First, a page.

Iklboo Fri 25-Jun-10 14:11:13

I'm a Pagan anti-monarchist working-class stock (I was chucked out of Brownies for 'subversive and non-Brownie behaviour). But if DS wants to go to cubs/scouts when he's a bit older I'd be happy for him to go.

BTW - he's 5 in November. Is there anything he could join at that age?

Mutt Fri 25-Jun-10 14:08:25

DS went to Beavers and is now in Cubs. He has a great time with a load of other boys (and a couple of girls) doing stuff he wouldn't otherwise get to do.

As well as playing games and undertaking projects that are both fun and educational, they get the chance to try things like abseiling, tobogganing, archery, bouldering...just examples of things they've done in the last few weeks. Highlight of his Cubs calendar is a two night stay at a scout centre an hour's drive away.

He absolutely loves the whole Scouts thing and will grow up with so many fab memories of adventures and laughs he's had with them. The two women that run the group deserve a fecking medal IMO.

He doesn't believe in God and hasn't been molested yet. And as for reinforcing class divisions, what a load of utter toss.

I looked into Woodcraft Folk and apologies to any WCF out there, but it seemed very...erm...wimpy in comparison.

sarah293 Fri 25-Jun-10 14:06:04

dd just joibed beavers. She loves it. She's the only girl. And there isn't a 'woodcraft folk' nearby.
I don't care what they pledge too. She's out the house for an hour and having a fab time grin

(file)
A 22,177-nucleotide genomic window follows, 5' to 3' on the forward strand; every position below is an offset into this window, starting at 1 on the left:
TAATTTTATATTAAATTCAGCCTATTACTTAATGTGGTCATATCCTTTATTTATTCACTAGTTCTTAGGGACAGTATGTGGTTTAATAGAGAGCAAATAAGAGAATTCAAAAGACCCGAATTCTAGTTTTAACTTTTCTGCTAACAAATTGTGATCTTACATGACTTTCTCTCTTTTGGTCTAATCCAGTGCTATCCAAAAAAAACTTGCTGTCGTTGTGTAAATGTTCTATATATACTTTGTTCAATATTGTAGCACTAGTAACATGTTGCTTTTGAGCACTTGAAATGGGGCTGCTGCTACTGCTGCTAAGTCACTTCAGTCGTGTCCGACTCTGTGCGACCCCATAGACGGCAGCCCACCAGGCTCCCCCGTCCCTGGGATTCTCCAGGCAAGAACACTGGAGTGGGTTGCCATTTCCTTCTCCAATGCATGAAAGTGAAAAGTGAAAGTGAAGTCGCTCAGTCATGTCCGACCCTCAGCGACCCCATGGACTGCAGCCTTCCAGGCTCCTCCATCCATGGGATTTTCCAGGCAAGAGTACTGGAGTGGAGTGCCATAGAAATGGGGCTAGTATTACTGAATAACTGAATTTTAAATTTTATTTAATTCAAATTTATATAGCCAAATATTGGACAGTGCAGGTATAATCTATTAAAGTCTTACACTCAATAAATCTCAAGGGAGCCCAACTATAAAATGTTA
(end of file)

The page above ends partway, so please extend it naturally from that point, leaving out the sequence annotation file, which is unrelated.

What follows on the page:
piscesmoon Fri 25-Jun-10 13:58:48

Not that I have anything against hippies-my DSs think that I have a hippy tendency myself!

piscesmoon Fri 25-Jun-10 13:57:02

I have had my say about HE-so much so that I have resolved never to read a thread again, but never once have I suggested they are hippies hmm. They have a huge cross section of the population.

piscesmoon Fri 25-Jun-10 13:53:53

I have to say that I love the sound of forest schools where the DCs are out in nature, whatever the weather-rather like the scouts. Being on Dartmoor in the rain is good for any 15yr old!

shock I agree with pisces about something involving HE.


Don't think "normal" was a good word to use even if you did stick it in "".

And I'm not a hippy. grin

piscesmoon Fri 25-Jun-10 13:51:13

How weird Butterpie! All sorts of people HE and some are as far from 'hippy' as you can get. HEed DCs are perfectly normal! Are you saying that only DCs who go to school are normal?! HE is nothing more or less than a choice in education. The Scouts etc are good because the DCs come from different schools and some are HEed and you can't actually tell the difference! The only reason that the OP is right about class divisions is that when they started it was a wonderful way for the poor to get out into the countryside but now the waiting lists are dominated by the middle classes.

Butterpie Fri 25-Jun-10 13:44:01

I love the idea of woodcraft folk, but (apart from DP being convinced they are somehow connected with forest school camps, which he has a problem with due to having a run in once on a camp of theirs he was helping out on) they don't exist near enough to me (nearest seems to be durham which is an hour bus ride away).